In January, we looked at lentils and tomato sauce – episode 013. Today, we’re looking at Tuscan beans episode – 021. Stay tuned for Cinco de Mayo. I’m looking at bean-feta quesadillas right around then. So tell me what your favorite legume recipes are, how you would like to modify them and where you’re stuck today.

I made Jane Brody’s favorite lentil soup for lunch. It’s also my favorite lentil soup, but it’s her recipe. So this time I used leftover corn beef broth from St Patrick’s day, instead of chicken broth, it was still delicious. It was one of those waste not, want not moments. And as an added bonus, I didn’t have to make the chicken broth.

I didn’t spend any extra money or time to take the chicken off the bones after I made the stock with it. I already had the corn beef broth from when I cooked corn beef for St. Patrick’s day. So it was an added bonus and a delicious lunch. And I probably have five more lunches or dinners to put in the freezer from making soup today. It was a good morning. So I hope I’ve encouraged you to try some more legumes in your diet.

But before we talk about today’s recipe, I need to give you one more piece of advice. And that is if you’re not currently consuming many legumes in your diet, increase them very slowly to prevent the gas that often accompanies them. Let’s talk about our recipe today.

Tuscan white beans is a fairly simple bean dish, but it does require a few things. First of all, this is a slow cooker recipe. So you need to have the appropriate sized slow-cooker I use, I know it’s a six and a half or seven quart. It’s a big one. If you have a smaller one, no problem. Cut the recipe in half.

Chicken broth. Use your best chicken broth. Sometimes when I make make my chicken broth that comes out a little weak. Sometimes it’s full of flavor. Use the one that’s full of flavor in this recipe, since it really is the star of the show, along with the garnishes. And that’s my second one is the garnishes. The garnishes are goat cheese and olives. And these garnishes really enhance this recipe.

We use an inexpensive goat cheese from trader Joe’s for creamy goodness. If I can get Nicoise olives, I use them with, or without pits, they tend to be less salty, but if not, and usually I can’t find them, I just slice some pitted, Kalamata olives. If you’re dairy free, just use the olives.

Prosciutto. This is the only recipe I use prosciutto. I can usually find it with just pork and salt as ingredients and I, this recipe only uses several slices. So if it comes in a package, I usually freeze the rest for the next time I make this recipe. So although it’s pricey, this recipe doesn’t use very much.

Although this is a slow cooker recipe. Tuscan white beans does not have a long cook time, only about three hours. Plus it requires some time on the stove before going into a slow cooker. So it will save you some time right before dinner, but you’ll have to be available for some dinner prep about four hours before you want to eat. My slow cooker has a special insert that can go right on top of the stove and you can brown or cook things right on the stove.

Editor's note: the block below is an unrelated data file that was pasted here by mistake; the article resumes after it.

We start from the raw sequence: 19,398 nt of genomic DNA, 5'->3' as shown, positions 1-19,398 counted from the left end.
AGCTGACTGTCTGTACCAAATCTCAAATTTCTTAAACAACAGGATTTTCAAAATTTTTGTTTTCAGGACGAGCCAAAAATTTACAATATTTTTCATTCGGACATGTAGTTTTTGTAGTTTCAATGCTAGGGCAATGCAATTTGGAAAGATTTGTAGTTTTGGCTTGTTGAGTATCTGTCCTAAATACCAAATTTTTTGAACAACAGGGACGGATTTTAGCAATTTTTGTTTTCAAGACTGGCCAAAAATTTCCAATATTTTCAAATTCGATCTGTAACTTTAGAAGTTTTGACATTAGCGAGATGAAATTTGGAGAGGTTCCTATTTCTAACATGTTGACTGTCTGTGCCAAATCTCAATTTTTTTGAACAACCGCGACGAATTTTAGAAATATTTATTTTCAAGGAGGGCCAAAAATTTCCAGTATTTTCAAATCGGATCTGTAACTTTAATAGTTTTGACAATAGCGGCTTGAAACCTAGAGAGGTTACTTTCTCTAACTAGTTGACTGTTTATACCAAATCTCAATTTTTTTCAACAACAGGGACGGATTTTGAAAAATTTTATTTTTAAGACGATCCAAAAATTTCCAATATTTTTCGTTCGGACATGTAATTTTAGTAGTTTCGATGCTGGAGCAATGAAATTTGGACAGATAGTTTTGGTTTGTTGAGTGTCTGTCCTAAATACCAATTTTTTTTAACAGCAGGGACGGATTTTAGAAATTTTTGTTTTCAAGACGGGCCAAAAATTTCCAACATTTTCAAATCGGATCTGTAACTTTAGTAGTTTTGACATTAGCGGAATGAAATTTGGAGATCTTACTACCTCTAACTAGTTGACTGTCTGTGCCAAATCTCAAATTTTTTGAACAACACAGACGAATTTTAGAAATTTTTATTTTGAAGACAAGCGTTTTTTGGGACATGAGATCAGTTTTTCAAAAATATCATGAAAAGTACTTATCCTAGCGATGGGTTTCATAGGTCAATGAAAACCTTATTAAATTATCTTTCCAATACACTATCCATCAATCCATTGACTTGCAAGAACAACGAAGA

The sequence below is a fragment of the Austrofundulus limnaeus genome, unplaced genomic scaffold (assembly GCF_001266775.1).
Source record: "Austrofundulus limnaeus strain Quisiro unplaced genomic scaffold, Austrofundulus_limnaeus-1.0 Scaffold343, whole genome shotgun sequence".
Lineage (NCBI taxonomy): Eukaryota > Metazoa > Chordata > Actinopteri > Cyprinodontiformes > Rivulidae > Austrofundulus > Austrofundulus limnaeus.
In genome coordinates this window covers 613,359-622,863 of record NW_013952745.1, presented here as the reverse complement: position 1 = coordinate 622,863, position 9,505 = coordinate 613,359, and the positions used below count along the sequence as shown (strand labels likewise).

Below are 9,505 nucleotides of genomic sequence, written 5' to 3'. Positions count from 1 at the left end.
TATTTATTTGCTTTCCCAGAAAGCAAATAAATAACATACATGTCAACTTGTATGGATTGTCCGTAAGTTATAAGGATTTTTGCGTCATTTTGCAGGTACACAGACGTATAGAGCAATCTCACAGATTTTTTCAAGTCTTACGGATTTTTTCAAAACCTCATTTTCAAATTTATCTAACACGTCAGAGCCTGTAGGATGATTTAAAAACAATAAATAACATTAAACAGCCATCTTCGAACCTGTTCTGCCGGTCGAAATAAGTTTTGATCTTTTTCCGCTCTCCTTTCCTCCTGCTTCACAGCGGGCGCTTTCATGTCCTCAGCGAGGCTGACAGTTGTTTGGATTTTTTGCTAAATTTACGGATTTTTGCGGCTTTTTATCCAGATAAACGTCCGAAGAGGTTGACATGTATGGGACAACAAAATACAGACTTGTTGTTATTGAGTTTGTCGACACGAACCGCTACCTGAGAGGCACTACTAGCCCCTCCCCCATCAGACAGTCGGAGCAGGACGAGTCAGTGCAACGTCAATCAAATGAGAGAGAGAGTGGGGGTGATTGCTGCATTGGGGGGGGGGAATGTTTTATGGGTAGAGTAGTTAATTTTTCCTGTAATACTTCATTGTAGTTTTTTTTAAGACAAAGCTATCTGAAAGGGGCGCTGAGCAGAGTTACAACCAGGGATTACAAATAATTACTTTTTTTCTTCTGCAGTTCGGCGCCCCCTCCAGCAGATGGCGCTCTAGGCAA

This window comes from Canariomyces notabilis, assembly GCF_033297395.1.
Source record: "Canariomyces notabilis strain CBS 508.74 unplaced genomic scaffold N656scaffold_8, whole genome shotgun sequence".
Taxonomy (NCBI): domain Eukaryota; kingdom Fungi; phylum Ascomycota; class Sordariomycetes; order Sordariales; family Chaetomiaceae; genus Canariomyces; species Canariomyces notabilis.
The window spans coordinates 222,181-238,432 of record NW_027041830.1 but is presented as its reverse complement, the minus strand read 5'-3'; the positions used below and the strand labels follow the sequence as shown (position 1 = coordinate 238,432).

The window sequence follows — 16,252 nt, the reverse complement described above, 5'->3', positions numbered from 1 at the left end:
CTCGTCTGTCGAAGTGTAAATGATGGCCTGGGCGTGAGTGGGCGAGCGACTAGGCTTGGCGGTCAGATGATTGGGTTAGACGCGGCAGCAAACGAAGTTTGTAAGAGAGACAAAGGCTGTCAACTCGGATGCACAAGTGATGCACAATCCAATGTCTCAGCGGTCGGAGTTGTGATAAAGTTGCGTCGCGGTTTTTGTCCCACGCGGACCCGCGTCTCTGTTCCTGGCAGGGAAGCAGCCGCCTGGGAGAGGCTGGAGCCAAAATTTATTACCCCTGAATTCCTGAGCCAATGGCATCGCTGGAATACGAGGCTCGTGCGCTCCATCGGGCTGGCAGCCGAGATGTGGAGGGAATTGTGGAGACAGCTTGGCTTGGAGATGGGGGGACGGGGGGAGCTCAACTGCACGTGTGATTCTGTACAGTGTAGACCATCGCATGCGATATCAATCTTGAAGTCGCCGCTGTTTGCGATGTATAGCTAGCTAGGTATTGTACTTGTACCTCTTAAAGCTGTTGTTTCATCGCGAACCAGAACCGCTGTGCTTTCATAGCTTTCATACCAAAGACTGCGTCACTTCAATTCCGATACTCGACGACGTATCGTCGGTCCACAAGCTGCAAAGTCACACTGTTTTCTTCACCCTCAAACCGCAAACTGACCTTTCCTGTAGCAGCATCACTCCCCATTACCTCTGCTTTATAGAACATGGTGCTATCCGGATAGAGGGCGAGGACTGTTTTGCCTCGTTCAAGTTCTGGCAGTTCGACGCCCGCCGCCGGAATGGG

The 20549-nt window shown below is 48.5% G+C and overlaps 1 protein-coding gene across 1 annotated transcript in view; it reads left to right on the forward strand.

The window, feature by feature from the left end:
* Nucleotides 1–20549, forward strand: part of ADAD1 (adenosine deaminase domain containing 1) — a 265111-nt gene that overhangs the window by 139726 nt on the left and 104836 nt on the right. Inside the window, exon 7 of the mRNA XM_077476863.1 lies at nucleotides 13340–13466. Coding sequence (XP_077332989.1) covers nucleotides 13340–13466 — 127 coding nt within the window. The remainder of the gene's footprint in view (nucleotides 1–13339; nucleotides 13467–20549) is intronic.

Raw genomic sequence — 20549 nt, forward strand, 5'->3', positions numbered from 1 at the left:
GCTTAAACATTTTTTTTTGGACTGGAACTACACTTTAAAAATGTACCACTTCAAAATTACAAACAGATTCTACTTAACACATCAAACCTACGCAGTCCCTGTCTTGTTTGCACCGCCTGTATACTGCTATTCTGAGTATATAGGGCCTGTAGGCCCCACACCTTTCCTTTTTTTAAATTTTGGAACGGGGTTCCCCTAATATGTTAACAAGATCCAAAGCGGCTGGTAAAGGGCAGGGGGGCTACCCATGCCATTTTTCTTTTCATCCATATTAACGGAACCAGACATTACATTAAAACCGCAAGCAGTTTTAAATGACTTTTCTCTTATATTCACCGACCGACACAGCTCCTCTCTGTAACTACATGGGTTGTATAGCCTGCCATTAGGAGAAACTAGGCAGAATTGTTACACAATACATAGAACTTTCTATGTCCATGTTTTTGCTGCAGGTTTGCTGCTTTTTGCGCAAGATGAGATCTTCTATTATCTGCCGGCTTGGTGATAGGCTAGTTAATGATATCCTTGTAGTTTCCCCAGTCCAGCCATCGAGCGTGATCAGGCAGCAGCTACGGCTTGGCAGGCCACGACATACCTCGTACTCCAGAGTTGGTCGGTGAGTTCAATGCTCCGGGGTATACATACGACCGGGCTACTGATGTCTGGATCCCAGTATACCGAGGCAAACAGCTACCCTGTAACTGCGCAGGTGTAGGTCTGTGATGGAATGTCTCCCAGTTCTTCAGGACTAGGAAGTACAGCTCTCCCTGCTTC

If yours does not, you’ll only need to dirty one additional pan in addition to your slow cooker. Remember, the recipe with all the directions and amounts and pictures is on Besides the ingredients I mentioned above, you’re going to need carrots, celery, thyme. I use fresh thyme because I bring mine in from sitting on my patio and it sits in my window, kitchen window or dining room window in the winter time.

But you could use dried and dried great Northern beans. The evening before you want to cook this recipe, rinse your beans and pick out any stones. Then cover the beans with about two inches of water and soak them overnight. I usually do this right in my slow cooker. About four hours before you want to eat chop the carrots and celery.

Next is the most time-consuming part of this recipe, which is chopping and separating the prosciutto. To me that takes the most time, but it adds delicious flavor. So it’s worth it. Cut the prosciutto in about half inch pieces. I find my kitchen shears worked best for me, but you might prefer a knife. Saute it in olive oil or avocado oil for about eight minutes. Remove the prosciutto from the pan and add the celery.

Saute for about five minutes over medium-low heat, stirring occasionally. Add the carrot, saute about three to five more minutes, and the vegetables do not need to be fully cooked. Add the drained beans, the broth, and the thyme. A note about the thyme: I do not take all the individual thyme leaves off the stems. I just wash the stems with the leaves attached and place them in the pan.

When the beans are done, I can easily pull the stems out. Cover and heat the mixture on the stove until it comes to a boil. If your stock is frozen, as mine usually is, it’ll take longer, perhaps about 15 minutes to come to a boil. Transfer to the slow cooker. Or if you’re doing this in your slow cooker insert because yours is able to go on the stove, transfer it to the slow cooker from the stove and cook it on high for about two and a half to three and a half hours.

You want your beans to be soft, but you want them to hold their shape. Put Tuscan white beans into bowls and let diners put their own goat, cheese and olives on the top. Serve it with a crusty bread and a salad or broccoli or both and enjoy.

This recipe will either serve a crowd or you’ll have some leftover for freezer meals. When you don’t have time to cook, you can always make less, just be aware that you do need to fill your slow cooker appropriately. So you may need to use a different size slow cooker if you have half the recipe. Thank you so much for joining me today.




Here is an excellent summary of both the research and practical ways to incorporate legumes in your diet. Here is the link to read the article.

Legumes: Health Benefits and Culinary Approaches to Increase Intake, Rani PolakEdward M. Phillips and Amy Campbell, Clinical Diabetes,